The mayor's seat left vacant by Ron Forsman's resignation appears to be a hot commodity.
Former mayor and councillor Bob Durston has announced his intent to run for mayor in the town's byelection scheduled for Tuesday, Feb. 28.
Durston joins current councillor Murray Parrott and another former mayor in Ken Waddell on the list of candidates openly announcing they will be campaigning to lead council for the remainder of the current term.
"Today, I am announcing I will be registering as a candidate for Mayor in the byelection called for Feb. 18," Durston said in a press release Tuesday. "I am doing this after much thought about our community and our future. I have also been approached by concerned citizens that want me to be a candidate."
Durston has 29 years experience on council, 21 as a councillor and, most recently, eight as mayor from 2002-2010. That experience, Durston said, is an asset which allows him to understand the dynamics of council and how he would lead while working alongside fellow council members were he to be elected.
"People say, 'That's a long time', but it's something where you've proven your leadership to the community through council," Durston said. "If you look at other organizations in the community, many of the (influential) people have been with them for 30, 35, 40 years."
The years of council experience has led to Durston being involved in numerous town projects including the organization of the planning district committee, the completion of a new personal care home and its infrastructure system, upgrades to the fire hall and working in collaboration to bring Springhill Farms to the area.
Currently, Durston said, he sees Neepawa's water and sewer infrastructure at both the treatment plant and in the streets, as the "number one" issue for the upcoming three years.
Other issues he pointed out as needing to be addressed are expanding the housing market in Neepawa and locating land available to develop on, developing or investigating a regional firefighting agreement, planning the town's financials and reserves in case the province approves a regional hospital and maintaining relationships with surrounding communities.
The former mayor, who had been delaying his decision to run, said he had to consider if he could commit the time required to be a successful mayor. After deciding he could, Durston said he was prepared to run for the position with the community in mind.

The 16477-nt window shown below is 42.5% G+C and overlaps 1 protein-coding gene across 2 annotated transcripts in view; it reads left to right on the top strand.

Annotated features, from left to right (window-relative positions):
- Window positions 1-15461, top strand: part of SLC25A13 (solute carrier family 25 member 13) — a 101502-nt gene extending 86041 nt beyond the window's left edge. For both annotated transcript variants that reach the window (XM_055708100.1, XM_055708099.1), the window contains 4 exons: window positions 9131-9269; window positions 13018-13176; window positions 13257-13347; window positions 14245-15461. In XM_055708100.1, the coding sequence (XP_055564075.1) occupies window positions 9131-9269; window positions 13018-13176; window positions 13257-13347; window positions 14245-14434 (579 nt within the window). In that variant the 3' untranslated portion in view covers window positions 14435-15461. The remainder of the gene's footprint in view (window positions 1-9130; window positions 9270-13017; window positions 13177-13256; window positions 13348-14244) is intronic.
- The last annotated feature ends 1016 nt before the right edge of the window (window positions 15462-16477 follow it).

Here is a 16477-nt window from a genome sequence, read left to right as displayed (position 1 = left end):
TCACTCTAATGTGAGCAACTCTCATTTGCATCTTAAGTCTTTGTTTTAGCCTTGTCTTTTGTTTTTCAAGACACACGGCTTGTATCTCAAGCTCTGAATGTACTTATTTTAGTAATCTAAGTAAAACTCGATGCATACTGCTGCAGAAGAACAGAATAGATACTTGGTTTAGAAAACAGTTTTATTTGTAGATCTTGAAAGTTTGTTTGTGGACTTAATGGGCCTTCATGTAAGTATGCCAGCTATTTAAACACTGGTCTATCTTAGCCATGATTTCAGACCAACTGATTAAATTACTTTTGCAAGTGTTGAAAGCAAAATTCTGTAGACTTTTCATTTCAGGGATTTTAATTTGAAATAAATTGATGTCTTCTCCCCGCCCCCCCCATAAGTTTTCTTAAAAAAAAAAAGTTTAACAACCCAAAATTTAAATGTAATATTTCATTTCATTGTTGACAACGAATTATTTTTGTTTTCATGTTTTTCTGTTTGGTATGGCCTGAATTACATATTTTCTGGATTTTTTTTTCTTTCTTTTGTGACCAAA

"I have no conflict of interest, I have no association to any businesses, I have no other property than my house," Durston, a retired Ag rep, said. "If I sit in council, I will be there making decisions for the community."
Durston's announcement alongside Waddell's should bring up an interesting dynamic. In past elections, Waddell grabbed more support than Durston in 1998 to take the mayor's seat before Durston won the seat in the 2002 election.
Waddell, who held the mayor's seat from 1998-2002, announced his intent to run for the mayor's seat in December. The current publisher of The Neepawa Banner and 40-year Neepawa resident said, as mayor, he would provide guidance and leadership to council gained courtesy of his political experiences.
"I've gained some wisdom and a lot of patience (since my last term as mayor)," Waddell said when he announced. "I'd look at ways we can grow the community."
Waddell said he would hope to keep in-camera sessions to a minimum to ensure transparency in council's decisions, while he sees housing, infrastructure and ensuring the town's growth is sustainable.
Current councillor Murray Parrott has also announced his intent to run for the position. Working in the school teacher's favour will be his background with the current council's procedures, direction and daily operations.
Parrott, who grabbed the most votes of all councillors during the last election, said he has been involved in issues surrounding the development of the CN property and addressing housing shortages.
The councillor also said upgrades to Hwy 16, the Hospital, RCMP station, fire station, as well as the town's sewer and water need to be addressed, while the town needs to maintain and build on relationships with surrounding communities.
"I am committed to this community and believe strongly in building on the strengths we have, as well as addressing our challenges in a proactive and productive manner," Parrott said at the time of his announcement. "I intend to lead with integrity and make a positive difference."
In order to be eligible to run for mayor, Parrott will have to resign his seat as councillor. If, or when, he does so, the byelection may also include the election of a councillor to the vacant seat.
In their statements, all candidates have thanked outgoing mayor Forsman for his years of service to council as both councillor and mayor.